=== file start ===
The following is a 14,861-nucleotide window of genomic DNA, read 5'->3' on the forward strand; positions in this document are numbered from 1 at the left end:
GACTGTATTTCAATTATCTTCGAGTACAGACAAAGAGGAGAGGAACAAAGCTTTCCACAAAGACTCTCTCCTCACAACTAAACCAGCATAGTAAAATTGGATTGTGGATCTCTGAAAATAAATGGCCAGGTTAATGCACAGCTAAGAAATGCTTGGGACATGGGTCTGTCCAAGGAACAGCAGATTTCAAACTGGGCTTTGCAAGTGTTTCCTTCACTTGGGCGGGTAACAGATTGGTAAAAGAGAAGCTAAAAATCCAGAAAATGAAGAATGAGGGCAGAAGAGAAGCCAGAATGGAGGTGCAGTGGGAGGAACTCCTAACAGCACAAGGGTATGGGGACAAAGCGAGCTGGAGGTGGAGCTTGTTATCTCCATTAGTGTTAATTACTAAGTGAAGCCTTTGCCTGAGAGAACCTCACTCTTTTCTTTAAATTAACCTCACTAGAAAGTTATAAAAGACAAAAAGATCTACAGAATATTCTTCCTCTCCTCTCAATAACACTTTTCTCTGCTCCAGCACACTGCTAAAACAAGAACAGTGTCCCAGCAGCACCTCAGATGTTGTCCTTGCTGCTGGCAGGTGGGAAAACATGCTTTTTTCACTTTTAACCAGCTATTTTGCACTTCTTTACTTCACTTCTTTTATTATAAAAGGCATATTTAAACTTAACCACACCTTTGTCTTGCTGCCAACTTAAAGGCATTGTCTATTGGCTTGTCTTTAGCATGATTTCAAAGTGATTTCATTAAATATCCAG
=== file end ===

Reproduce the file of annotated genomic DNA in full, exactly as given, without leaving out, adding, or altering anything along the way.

The following is a 14,861-nucleotide window of genomic DNA, read 5'->3' on the forward strand; positions in this document are numbered from 1 at the left end:
GACTGTATTTCAATTATCTTCGAGTACAGACAAAGAGGAGAGGAACAAAGCTTTCCACAAAGACTCTCTCCTCACAACTAAACCAGCATAGTAAAATTGGATTGTGGATCTCTGAAAATAAATGGCCAGGTTAATGCACAGCTAAGAAATGCTTGGGACATGGGTCTGTCCAAGGAACAGCAGATTTCAAACTGGGCTTTGCAAGTGTTTCCTTCACTTGGGCGGGTAACAGATTGGTAAAAGAGAAGCTAAAAATCCAGAAAATGAAGAATGAGGGCAGAAGAGAAGCCAGAATGGAGGTGCAGTGGGAGGAACTCCTAACAGCACAAGGGTATGGGGACAAAGCGAGCTGGAGGTGGAGCTTGTTATCTCCATTAGTGTTAATTACTAAGTGAAGCCTTTGCCTGAGAGAACCTCACTCTTTTCTTTAAATTAACCTCACTAGAAAGTTATAAAAGACAAAAAGATCTACAGAATATTCTTCCTCTCCTCTCAATAACACTTTTCTCTGCTCCAGCACACTGCTAAAACAAGAACAGTGTCCCAGCAGCACCTCAGATGTTGTCCTTGCTGCTGGCAGGTGGGAAAACATGCTTTTTTCACTTTTAACCAGCTATTTTGCACTTCTTTACTTCACTTCTTTTATTATAAAAGGCATATTTAAACTTAACCACACCTTTGTCTTGCTGCCAACTTAAAGGCATTGTCTATTGGCTTGTCTTTAGCATGATTTCAAAGTGATTTCATTAAATATCCAG